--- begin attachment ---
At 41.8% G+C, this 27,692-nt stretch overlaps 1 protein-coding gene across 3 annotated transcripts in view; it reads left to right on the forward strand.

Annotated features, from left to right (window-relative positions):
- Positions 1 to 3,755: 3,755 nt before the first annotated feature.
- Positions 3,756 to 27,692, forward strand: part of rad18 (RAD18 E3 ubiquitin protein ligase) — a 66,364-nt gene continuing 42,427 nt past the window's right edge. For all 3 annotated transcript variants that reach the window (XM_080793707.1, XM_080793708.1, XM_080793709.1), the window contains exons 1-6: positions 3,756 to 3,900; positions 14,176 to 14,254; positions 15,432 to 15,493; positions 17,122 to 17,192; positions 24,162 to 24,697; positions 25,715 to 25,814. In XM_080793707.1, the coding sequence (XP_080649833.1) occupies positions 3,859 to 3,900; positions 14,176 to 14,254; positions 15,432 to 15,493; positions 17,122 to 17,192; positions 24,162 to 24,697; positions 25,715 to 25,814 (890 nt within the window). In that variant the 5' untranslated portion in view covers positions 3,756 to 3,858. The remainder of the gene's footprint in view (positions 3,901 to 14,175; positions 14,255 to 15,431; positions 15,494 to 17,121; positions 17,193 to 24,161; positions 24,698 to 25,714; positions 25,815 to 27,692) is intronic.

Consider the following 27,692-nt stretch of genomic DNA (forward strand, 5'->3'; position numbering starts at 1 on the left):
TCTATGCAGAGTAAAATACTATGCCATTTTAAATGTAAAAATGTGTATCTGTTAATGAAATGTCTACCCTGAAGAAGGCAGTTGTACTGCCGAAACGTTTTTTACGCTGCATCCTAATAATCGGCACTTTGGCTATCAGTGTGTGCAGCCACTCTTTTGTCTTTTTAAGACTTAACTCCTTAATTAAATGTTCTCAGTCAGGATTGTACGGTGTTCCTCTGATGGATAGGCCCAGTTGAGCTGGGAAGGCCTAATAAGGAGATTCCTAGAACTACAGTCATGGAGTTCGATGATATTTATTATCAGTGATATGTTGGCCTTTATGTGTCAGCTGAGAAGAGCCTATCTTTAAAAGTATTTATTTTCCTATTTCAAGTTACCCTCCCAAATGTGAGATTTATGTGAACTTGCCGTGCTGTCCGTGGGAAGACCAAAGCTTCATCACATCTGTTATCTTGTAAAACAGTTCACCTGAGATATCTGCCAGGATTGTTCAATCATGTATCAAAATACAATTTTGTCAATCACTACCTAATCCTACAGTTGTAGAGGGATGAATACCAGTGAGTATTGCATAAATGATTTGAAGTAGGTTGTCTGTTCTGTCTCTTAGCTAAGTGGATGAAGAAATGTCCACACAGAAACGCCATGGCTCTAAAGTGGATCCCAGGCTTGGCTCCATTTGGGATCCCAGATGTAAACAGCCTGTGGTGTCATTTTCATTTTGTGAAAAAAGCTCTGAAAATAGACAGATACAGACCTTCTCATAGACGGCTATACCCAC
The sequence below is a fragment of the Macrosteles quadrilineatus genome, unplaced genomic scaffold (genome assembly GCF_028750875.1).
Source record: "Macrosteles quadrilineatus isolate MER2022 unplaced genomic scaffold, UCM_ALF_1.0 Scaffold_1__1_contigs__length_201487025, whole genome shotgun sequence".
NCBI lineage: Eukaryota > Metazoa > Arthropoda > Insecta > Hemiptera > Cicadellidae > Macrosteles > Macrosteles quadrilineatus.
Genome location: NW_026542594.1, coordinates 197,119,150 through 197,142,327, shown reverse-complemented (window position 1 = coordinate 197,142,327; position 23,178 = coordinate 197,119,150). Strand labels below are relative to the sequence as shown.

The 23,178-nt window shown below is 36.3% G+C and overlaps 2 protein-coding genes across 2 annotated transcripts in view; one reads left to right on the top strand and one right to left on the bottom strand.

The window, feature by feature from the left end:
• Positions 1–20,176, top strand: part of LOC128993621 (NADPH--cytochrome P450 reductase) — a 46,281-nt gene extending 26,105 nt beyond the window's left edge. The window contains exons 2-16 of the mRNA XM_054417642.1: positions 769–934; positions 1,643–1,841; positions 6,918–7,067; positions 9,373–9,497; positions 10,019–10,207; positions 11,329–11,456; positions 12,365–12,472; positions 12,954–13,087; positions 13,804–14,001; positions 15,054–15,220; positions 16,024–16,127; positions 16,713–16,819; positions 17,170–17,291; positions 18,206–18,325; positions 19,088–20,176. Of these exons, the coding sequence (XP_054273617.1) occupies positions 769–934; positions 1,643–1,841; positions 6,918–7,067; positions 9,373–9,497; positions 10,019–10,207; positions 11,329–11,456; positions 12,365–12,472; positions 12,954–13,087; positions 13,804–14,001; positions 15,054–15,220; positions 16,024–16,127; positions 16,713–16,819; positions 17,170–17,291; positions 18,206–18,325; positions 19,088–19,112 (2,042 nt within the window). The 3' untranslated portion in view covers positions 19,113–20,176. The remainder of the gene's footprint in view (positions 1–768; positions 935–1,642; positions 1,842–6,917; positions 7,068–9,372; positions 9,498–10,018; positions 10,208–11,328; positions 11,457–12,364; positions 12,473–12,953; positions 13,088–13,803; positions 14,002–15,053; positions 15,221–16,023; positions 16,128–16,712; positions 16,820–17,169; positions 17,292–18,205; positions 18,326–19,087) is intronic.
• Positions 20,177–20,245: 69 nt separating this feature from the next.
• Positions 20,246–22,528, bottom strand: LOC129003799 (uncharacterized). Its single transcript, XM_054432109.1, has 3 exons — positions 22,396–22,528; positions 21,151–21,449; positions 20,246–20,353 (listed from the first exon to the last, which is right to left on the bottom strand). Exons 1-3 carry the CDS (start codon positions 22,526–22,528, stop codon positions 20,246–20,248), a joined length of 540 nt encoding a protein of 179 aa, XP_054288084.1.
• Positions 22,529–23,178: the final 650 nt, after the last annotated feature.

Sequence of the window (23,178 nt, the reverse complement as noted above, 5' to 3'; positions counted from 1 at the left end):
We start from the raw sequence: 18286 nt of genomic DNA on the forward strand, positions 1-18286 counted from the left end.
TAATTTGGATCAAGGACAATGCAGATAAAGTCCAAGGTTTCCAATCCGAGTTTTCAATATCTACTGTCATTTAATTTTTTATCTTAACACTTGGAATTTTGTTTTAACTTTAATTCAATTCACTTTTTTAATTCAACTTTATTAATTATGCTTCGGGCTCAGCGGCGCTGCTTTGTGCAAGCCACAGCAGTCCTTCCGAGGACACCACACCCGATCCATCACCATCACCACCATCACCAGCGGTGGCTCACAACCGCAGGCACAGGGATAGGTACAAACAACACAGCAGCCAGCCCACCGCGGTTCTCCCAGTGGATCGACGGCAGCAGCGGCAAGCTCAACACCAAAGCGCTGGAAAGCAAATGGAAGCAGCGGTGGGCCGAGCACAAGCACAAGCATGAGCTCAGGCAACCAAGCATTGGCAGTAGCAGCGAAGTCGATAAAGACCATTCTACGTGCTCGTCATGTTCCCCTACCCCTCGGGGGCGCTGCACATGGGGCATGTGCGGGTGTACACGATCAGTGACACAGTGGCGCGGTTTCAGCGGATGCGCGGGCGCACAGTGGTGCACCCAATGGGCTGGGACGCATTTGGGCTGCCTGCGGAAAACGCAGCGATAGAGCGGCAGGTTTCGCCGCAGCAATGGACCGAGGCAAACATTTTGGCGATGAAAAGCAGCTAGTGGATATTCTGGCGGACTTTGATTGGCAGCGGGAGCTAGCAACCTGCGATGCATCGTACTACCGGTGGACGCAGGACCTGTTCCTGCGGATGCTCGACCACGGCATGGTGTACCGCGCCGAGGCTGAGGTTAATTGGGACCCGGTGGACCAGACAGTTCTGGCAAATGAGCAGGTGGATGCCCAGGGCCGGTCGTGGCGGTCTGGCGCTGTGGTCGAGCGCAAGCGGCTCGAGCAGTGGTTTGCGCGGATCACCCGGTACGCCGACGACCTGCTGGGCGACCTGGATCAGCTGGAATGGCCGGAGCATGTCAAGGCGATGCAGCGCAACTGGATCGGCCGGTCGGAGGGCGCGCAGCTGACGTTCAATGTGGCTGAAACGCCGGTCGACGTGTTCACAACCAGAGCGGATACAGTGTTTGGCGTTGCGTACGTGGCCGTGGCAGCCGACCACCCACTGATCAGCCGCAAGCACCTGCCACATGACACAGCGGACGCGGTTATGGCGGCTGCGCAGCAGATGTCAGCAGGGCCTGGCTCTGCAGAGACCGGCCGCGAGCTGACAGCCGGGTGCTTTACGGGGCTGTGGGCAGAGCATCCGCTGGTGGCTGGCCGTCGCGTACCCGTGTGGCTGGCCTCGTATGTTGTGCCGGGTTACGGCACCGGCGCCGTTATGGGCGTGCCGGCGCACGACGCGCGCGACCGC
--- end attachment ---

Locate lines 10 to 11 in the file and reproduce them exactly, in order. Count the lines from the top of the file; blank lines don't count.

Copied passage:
Genome location: NW_026542594.1, coordinates 197,119,150 through 197,142,327, shown reverse-complemented (window position 1 = coordinate 197,142,327; position 23,178 = coordinate 197,119,150). Strand labels below are relative to the sequence as shown.

The 23,178-nt window shown below is 36.3% G+C and overlaps 2 protein-coding genes across 2 annotated transcripts in view; one reads left to right on the top strand and one right to left on the bottom strand.